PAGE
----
Yuri Perez extended his scoreless innings to 21

MIAMI — Manager Skip Schumacher would use two words to describe the start of Yuri Perez’s career: “Pretty unbelievable.”

By Monday morning, the Marlins’ no. 1 chance degree MLB Pipeline Prospect Rankings, has spent enough time in the majors that he is no longer eligible. But on Sunday afternoon at LoanDepot Park, the Dominican not only continued to show why he holds that coveted No. 1 spot, he also set some notable milestones.

The 20-year-old phenom’s six scoreless innings 2-0 win Marlins on the Pirates is a fresh example of his poise and dominance, as well as his devilish arsenal. Perez matched his career high for strikeouts (nine) in his previous outing while extending his scoreless streak to 21 innings, currently the longest in the majors.

“I take the little things for granted [de] All the boys,” Perez said through his translator, Luis Torrente Jr. “You know, the production they make every day. You should learn from your peers. I’m not feeling 100 percent today. Maybe I’m a bit late to the bull race. But yes, you have to be prepared, have a routine and stick to it.”

At 20 years, 71 days, Perez became the youngest pitcher since at least 1901 to complete three straight starts with six or more scoreless innings. Additionally, he is only the third Latin American-born pitcher with three 6-or-IP shutout starts, regardless of age, with six or more strikeouts and one or fewer walks. The other two are Hall of Famer and fellow Dominican Pedro Martinez (four in a row at age 30 in 2002) and Venezuelan Johan Santana (four in a row at age 25 in 2004).

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However, he doesn’t focus on the numbers he gets or the records he breaks.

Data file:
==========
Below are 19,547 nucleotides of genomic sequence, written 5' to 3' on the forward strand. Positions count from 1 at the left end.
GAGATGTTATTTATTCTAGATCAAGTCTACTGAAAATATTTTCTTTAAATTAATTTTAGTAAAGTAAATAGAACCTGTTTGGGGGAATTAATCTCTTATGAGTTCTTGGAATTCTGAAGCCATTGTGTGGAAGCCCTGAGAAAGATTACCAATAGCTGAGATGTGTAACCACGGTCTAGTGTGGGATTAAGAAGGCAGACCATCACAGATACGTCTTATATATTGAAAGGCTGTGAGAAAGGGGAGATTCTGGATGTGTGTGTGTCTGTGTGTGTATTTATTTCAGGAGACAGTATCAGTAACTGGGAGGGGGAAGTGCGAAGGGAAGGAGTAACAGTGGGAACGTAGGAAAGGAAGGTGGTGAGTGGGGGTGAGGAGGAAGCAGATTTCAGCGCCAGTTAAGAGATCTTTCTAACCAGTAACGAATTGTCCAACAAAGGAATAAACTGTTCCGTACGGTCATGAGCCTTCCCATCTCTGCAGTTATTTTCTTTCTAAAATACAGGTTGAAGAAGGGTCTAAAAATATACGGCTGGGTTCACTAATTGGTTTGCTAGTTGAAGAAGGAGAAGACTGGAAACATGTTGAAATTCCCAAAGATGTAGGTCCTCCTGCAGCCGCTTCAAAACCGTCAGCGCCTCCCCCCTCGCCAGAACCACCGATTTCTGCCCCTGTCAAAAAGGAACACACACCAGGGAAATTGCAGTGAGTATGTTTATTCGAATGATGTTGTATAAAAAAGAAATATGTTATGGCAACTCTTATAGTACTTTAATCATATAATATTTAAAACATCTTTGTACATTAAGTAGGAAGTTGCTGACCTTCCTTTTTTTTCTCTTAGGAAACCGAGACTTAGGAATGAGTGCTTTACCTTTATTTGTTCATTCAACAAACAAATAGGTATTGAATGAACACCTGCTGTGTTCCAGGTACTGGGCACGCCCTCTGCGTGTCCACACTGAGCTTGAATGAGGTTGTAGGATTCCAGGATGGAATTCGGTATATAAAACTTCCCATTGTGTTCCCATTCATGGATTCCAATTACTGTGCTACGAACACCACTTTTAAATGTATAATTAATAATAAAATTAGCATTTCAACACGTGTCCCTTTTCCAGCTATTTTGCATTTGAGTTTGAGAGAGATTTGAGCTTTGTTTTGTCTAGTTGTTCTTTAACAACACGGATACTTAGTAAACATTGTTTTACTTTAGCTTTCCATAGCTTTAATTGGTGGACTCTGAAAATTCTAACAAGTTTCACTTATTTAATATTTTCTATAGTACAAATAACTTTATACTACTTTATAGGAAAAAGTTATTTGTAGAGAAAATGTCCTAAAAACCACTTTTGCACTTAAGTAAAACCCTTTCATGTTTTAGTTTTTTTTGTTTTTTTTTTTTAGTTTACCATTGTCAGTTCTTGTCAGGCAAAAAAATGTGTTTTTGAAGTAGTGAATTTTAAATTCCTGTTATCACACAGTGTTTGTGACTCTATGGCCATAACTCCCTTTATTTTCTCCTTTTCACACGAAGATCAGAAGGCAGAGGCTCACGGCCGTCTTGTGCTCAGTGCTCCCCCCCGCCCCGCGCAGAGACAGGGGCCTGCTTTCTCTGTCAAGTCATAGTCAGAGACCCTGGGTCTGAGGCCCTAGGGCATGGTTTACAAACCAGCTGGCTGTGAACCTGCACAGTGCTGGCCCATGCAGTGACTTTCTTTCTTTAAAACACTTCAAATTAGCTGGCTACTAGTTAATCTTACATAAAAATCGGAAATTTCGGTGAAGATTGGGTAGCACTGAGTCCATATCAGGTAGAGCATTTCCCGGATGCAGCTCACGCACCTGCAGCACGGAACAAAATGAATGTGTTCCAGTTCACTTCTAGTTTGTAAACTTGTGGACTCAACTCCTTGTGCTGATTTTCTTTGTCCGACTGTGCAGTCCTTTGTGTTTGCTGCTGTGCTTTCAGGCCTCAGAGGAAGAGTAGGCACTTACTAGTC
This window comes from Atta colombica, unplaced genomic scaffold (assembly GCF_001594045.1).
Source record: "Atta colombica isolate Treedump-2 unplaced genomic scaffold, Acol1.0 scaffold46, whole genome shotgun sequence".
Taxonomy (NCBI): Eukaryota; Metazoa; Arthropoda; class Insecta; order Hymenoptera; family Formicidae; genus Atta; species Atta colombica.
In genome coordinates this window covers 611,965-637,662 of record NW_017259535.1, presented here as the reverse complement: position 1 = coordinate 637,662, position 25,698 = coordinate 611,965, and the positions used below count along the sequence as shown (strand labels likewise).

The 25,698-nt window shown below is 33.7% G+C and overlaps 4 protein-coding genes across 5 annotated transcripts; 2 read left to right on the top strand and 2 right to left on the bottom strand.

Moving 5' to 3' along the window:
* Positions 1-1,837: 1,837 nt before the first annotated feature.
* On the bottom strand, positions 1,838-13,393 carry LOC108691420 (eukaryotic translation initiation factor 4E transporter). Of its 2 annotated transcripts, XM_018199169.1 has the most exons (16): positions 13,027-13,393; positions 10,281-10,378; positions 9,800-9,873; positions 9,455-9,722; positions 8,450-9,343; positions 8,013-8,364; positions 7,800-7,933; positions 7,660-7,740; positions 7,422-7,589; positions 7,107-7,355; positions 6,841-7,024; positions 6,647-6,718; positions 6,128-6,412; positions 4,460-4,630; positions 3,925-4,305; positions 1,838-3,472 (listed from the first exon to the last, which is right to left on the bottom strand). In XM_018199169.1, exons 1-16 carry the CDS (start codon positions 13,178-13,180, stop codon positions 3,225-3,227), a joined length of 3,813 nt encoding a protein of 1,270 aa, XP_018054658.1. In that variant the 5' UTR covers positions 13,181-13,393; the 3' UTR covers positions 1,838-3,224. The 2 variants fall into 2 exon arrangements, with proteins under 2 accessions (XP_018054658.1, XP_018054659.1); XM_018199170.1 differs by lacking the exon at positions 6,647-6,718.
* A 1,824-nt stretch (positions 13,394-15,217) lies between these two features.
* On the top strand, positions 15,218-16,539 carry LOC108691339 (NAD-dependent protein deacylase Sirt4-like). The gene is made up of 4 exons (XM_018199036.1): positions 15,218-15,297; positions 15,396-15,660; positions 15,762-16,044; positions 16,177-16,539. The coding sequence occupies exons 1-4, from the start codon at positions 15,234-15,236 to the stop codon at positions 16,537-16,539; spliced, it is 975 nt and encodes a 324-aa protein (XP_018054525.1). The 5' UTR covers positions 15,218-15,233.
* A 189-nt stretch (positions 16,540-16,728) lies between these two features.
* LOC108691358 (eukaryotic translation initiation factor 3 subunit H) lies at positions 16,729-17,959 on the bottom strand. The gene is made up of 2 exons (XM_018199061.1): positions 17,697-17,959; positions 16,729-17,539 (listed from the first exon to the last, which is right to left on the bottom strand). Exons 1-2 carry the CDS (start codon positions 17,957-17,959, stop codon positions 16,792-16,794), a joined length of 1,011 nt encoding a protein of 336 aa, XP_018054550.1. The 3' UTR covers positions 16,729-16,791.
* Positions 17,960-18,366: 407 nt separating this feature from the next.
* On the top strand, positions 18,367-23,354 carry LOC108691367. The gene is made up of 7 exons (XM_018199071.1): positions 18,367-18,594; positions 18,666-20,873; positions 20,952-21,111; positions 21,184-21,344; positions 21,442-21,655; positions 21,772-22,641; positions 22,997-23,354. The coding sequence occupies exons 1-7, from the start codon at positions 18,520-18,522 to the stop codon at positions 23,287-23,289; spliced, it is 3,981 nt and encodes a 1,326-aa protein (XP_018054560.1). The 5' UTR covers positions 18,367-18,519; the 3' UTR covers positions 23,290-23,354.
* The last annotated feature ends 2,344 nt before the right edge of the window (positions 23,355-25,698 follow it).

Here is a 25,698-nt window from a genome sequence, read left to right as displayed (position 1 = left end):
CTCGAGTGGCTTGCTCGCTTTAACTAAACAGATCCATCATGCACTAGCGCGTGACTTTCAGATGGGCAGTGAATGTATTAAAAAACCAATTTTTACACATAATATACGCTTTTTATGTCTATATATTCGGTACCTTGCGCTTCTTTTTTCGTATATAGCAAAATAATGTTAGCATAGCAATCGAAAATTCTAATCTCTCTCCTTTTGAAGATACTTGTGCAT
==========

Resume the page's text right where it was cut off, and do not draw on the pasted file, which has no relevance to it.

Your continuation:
“I’m just focused on hanging out with all my teammates,” Perez said. “Go to the field to compete. Play well, play well. I knew I was doing a good job, but nothing more.

Perez began the season at Double-A Pensacola and made six starts before the Marlins called him up to fill Trevor Rogers’ spot (left biceps strain) in the starting rotation. Miami returned to Brian Hoying for two starts, then Perez exited with one bullpen game before opting to skip Triple-A Jacksonville.

“You hear about these big opportunities coming up all the time,” Schumacher said. “Usually, it takes a while to get to the major league level. He had to face a good line-up. And it’s laundry after laundry. And he’s not just going four and five innings, now going into the sixth. If I had a higher pitch range, I could certainly continue.”

Since May 12, Perez has stunned the baseball world with a 1.34 ERA, the most since Steve Rogers’ 1.20 ERA in 1973 when Perez allowed just one run in a major leaguer’s first nine starts (at least 40 innings). Last six games (33 innings), six games since 1901 (minimum 30 innings) in which a pitcher has allowed 20 or fewer runs.

One of the reasons Perez stands out is because he can be calm and collected on the mound. He showed that ability in the second inning Sunday when the Pirates had runners in scoring position and one out. The right-hander settled down and dismissed two to end the innings. The pitch he finished with in the second of those guillotines, a four-seamer that landed in the bottom of the zone, was clocked at 99.9 mph. Perez’s four-seam fastball averages 97.5 mph, 3 mph above the league average (94.1 mph).

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“We were lucky to see what was happening,” Schumacher continued. “And I’ve never seen anything like that from a pitcher. Some position players come out on fire. You know, the Fernando Tadis Jr. of the world and [Yasiel Puig] In 2013 when I was [con los Dodgers], but at that age, I’ve never seen a pitcher do it at this level. It’s very interesting”.

“I’ve never seen anything like that. Never. I faced Clayton Kershaw when he came in. I was the hitter he faced in his first at-bat at age 20, and he dominated. But I don’t think he’s had a sticker like that. It’s crazy. I don’t see it going the other way. .”

Perez doesn’t believe this will change either.

“It was a lot of fun, winning is fun,” Perez admitted. “So we need to keep winning more games. Our next step is the playoffs. That will be the next step. I want to stay healthy to continue to compete with my teammates and win more games.”

Eden Hayes

"Wannabe gamer. Subtly charming beer buff. General pop culture trailblazer. Incurable thinker. Certified analyst."

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